(FORTUNE Magazine) – This is a story about a dirty little bank, its drunken president, and a charming swindler.

You may remember the swindler, Bruce McNall. He cut a colorful swath through business and sports headlines a few years back as a roly-poly Los Angeles tycoon and preternatural schmoozer who seemingly could get anyone to lend him money. McNall acquired the L.A. Kings hockey team, a rare-coin business, a movie production company, racehorses, private airplanes, a big house in Bel Air, and pals like Wayne Gretzky and Tom Hanks--all of it with a Ponzi-esque balance sheet. Along the way, he conned upwards of $200 million in loans from the Bank of America and Credit Lyonnais, among others, by lying about his creditworthiness and bribing bank officers. McNall's empire collapsed in bankruptcy in 1994; in March he begins a five-year, ten-month prison term for one of the biggest bank frauds in recent memory.

McNall's misdeeds are already legend, but one of his most outrageous forays into the world of banking has only now come to light. McNall's relationship with the First Los Angeles Bank and its president, Thomas Kempf, was so sordid that at a recent trial, the bank persuaded a federal bankruptcy judge to bar "prejudicial" details pertaining to "the character of Thomas Kempf, his wardrobe, his personal habits, [and] his possible propensity to alcohol." The court was weighing whether to award control of millions of dollars of McNall's assets to First L.A., which had a lien on the money, or to a bankruptcy trustee, who contended that misconduct by First L.A. invalidated the lien.

McNall was bound to cross paths with First L.A. The bank was formed in the 1970s to cater to high-net-worth people in the entertainment industry--just the circles in which McNall aspired to move. He says he was introduced to First L.A. and Kempf in the early 1980s by the bank's founder and chairman, Charles Manatt, a prominent lawyer who headed the Democratic National Committee and whose law partners included former Commerce Secretary Mickey Kantor. (Manatt denies he made the introduction.)

In Kempf, McNall found a man he could do business with. A Kentucky native, Kempf was a gregarious horse player who wore velour sweatsuits to the office and preferred doing business at racetracks to First L.A.'s plush quarters in Century City. McNall--always in need of credit--became one of First L.A.'s largest customers, borrowing more than $15 million and opening at least a dozen accounts, which he kept very active.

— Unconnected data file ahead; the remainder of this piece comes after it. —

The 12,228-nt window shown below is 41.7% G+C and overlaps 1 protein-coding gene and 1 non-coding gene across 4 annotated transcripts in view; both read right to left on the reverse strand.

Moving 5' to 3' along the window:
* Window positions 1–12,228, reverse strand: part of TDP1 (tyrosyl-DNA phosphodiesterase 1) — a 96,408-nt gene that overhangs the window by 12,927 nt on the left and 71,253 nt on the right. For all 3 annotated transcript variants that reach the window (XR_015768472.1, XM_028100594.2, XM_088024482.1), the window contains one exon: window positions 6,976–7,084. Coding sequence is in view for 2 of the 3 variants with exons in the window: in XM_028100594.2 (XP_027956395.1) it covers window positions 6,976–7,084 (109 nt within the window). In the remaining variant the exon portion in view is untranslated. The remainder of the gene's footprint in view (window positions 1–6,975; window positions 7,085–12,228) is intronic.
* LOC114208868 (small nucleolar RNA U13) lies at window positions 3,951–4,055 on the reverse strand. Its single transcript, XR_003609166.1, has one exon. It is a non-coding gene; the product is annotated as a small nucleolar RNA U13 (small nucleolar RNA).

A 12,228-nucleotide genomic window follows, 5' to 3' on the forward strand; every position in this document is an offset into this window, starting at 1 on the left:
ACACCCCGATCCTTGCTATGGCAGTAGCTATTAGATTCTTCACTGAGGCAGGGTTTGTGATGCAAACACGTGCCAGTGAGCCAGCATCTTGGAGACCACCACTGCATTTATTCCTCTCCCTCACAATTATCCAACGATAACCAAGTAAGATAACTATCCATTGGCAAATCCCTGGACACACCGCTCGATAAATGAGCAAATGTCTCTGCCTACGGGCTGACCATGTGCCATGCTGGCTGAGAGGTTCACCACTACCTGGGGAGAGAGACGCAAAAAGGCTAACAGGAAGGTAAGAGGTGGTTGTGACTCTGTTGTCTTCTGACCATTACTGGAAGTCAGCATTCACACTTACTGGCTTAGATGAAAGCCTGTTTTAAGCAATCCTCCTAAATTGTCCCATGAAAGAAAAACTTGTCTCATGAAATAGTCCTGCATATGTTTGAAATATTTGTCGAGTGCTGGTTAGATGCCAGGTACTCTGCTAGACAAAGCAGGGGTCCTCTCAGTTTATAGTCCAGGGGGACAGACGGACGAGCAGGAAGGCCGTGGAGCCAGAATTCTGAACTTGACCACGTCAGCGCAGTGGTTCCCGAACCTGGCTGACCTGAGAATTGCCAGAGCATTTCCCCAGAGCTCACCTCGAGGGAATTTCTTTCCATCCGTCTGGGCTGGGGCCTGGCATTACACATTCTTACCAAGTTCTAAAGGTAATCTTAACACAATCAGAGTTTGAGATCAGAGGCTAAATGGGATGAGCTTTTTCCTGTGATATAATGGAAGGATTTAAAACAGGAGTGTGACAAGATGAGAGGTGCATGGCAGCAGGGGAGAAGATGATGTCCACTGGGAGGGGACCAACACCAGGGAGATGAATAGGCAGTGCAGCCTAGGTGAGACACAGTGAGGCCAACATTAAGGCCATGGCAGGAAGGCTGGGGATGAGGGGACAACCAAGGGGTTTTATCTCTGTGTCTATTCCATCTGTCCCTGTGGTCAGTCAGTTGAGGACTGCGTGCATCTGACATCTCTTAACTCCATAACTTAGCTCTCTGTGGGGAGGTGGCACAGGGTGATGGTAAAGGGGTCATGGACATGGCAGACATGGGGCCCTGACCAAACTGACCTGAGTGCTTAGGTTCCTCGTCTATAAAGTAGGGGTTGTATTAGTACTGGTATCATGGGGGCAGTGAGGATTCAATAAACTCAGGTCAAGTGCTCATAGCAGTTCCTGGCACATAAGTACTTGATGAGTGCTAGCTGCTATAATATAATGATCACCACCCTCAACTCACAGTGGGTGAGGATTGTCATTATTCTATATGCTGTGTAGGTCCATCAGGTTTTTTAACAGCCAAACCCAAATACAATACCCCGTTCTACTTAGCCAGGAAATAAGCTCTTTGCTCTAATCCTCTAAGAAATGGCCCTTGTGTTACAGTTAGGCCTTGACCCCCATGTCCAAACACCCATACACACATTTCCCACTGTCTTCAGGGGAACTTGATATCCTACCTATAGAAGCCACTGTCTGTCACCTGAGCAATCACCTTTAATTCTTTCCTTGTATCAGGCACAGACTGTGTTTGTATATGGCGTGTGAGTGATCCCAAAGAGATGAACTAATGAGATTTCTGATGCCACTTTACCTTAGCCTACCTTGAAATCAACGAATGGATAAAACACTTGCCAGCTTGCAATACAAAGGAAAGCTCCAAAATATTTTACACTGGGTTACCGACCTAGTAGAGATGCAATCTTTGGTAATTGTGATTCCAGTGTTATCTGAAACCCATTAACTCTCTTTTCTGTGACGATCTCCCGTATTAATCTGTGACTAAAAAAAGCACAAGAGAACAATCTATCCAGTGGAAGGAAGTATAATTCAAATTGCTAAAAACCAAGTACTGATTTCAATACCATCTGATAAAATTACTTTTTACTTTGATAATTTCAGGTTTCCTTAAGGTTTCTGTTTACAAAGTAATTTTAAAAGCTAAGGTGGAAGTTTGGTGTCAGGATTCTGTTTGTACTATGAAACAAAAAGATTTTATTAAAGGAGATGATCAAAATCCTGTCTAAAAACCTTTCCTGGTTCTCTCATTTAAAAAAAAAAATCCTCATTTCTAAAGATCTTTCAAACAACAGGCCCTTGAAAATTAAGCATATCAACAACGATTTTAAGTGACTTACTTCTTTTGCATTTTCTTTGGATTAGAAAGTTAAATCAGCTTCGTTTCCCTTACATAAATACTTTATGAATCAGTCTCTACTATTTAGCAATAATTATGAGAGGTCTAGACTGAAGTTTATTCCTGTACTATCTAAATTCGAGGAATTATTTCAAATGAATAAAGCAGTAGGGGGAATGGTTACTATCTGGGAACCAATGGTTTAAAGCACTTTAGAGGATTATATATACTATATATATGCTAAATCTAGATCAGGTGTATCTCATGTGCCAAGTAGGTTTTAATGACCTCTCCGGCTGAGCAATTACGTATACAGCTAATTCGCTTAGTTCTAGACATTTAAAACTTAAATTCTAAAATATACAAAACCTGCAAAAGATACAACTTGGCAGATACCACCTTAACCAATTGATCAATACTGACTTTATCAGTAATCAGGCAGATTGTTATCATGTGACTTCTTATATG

It's unclear precisely when McNall's First L.A. dealings became criminal. By 1988, however, McNall was insolvent, and Kempf did not write down or charge off his loans because, it is now apparent, McNall was bribing him. "As McNall was a borrower of First Los Angeles, Tom Kempf was a borrower of McNall," asserts Leonard Gumport, the lawyer for the McNall bankruptcy trustee, in a confidential trial brief obtained by FORTUNE.

The bribery allegedly took the form of more than $400,000 in interests in thoroughbred racehorses, interests that McNall "loaned" to Kempf beginning in 1986. McNall entertained Kempf lavishly, flying him and his girlfriend to the Kentucky Derby. Kempf signed promissory notes covering the horse interests, but he rarely made payments on the notes and McNall did not foreclose on them. "Kempf undoubtedly appreciated McNall's forbearance," Gumport surmises in his brief, citing Kempf's return of McNall's favor by not foreclosing on McNall, even though Kempf knew McNall's empire was in danger of collapse. According to court documents, when another First L.A. officer recommended that McNall's credit be cut off, Kempf threatened to fire him.

Compounding Kempf's corruptibility was his instability. Former associates stated in court papers that he was prone to "bombastic power tirades" and that his word couldn't be trusted in the afternoon because he drank heavily at lunch.

McNall and Kempf nearly brought down First L.A., which was, alleges Gumport, "making and administering millions of dollars of loans to an insolvent borrower, McNall, based on the approvals of a conspicuously impaired alcoholic." Gumport won't comment on his brief, which is under court seal because it discloses details of an investigation of First L.A. by the Federal Deposit Insurance Corp. The FDIC had ordered First L.A. to correct its lending practices, but the bank manipulated its assets, concealing the true extent of its problems. Then Kempf illegally loaned millions more to McNall, knowing that McNall was using collateral already pledged to another bank.

Although Kempf has denied that he concealed anything from the FDIC or consorted improperly with McNall, U.S. bankruptcy judge Lisa Hill Fenning determined that Kempf lied in court testimony. McNall, meanwhile, is still charming people, even the law: At the bankruptcy trial, two U.S. marshals asked for his autograph. --David McClintick